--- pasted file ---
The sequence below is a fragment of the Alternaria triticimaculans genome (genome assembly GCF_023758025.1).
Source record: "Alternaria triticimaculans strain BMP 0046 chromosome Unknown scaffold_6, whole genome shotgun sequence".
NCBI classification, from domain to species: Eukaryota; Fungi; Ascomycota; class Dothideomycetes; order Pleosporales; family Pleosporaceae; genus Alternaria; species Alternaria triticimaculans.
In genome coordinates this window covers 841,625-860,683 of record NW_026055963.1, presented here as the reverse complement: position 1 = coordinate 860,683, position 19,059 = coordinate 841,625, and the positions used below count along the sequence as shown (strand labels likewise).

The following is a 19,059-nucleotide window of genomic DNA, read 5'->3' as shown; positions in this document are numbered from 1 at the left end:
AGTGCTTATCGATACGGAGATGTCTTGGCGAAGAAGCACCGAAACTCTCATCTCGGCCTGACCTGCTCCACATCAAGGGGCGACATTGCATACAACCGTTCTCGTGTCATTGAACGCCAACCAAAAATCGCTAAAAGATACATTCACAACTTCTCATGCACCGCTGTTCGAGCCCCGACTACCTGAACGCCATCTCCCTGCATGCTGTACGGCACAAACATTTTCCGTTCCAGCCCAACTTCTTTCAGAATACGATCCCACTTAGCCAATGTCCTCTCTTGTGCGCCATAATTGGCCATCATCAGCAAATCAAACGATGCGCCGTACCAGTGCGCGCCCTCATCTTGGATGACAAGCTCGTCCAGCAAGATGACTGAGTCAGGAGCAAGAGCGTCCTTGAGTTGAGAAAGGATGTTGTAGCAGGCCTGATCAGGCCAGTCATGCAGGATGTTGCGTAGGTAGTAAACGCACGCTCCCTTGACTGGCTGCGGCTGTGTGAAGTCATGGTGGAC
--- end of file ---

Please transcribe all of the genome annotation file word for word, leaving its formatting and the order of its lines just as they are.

The sequence below is a fragment of the Alternaria triticimaculans genome (genome assembly GCF_023758025.1).
Source record: "Alternaria triticimaculans strain BMP 0046 chromosome Unknown scaffold_6, whole genome shotgun sequence".
NCBI classification, from domain to species: Eukaryota; Fungi; Ascomycota; class Dothideomycetes; order Pleosporales; family Pleosporaceae; genus Alternaria; species Alternaria triticimaculans.
In genome coordinates this window covers 841,625-860,683 of record NW_026055963.1, presented here as the reverse complement: position 1 = coordinate 860,683, position 19,059 = coordinate 841,625, and the positions used below count along the sequence as shown (strand labels likewise).

The following is a 19,059-nucleotide window of genomic DNA, read 5'->3' as shown; positions in this document are numbered from 1 at the left end:
AGTGCTTATCGATACGGAGATGTCTTGGCGAAGAAGCACCGAAACTCTCATCTCGGCCTGACCTGCTCCACATCAAGGGGCGACATTGCATACAACCGTTCTCGTGTCATTGAACGCCAACCAAAAATCGCTAAAAGATACATTCACAACTTCTCATGCACCGCTGTTCGAGCCCCGACTACCTGAACGCCATCTCCCTGCATGCTGTACGGCACAAACATTTTCCGTTCCAGCCCAACTTCTTTCAGAATACGATCCCACTTAGCCAATGTCCTCTCTTGTGCGCCATAATTGGCCATCATCAGCAAATCAAACGATGCGCCGTACCAGTGCGCGCCCTCATCTTGGATGACAAGCTCGTCCAGCAAGATGACTGAGTCAGGAGCAAGAGCGTCCTTGAGTTGAGAAAGGATGTTGTAGCAGGCCTGATCAGGCCAGTCATGCAGGATGTTGCGTAGGTAGTAAACGCACGCTCCCTTGACTGGCTGCGGCTGTGTGAAGTCATGGTGGAC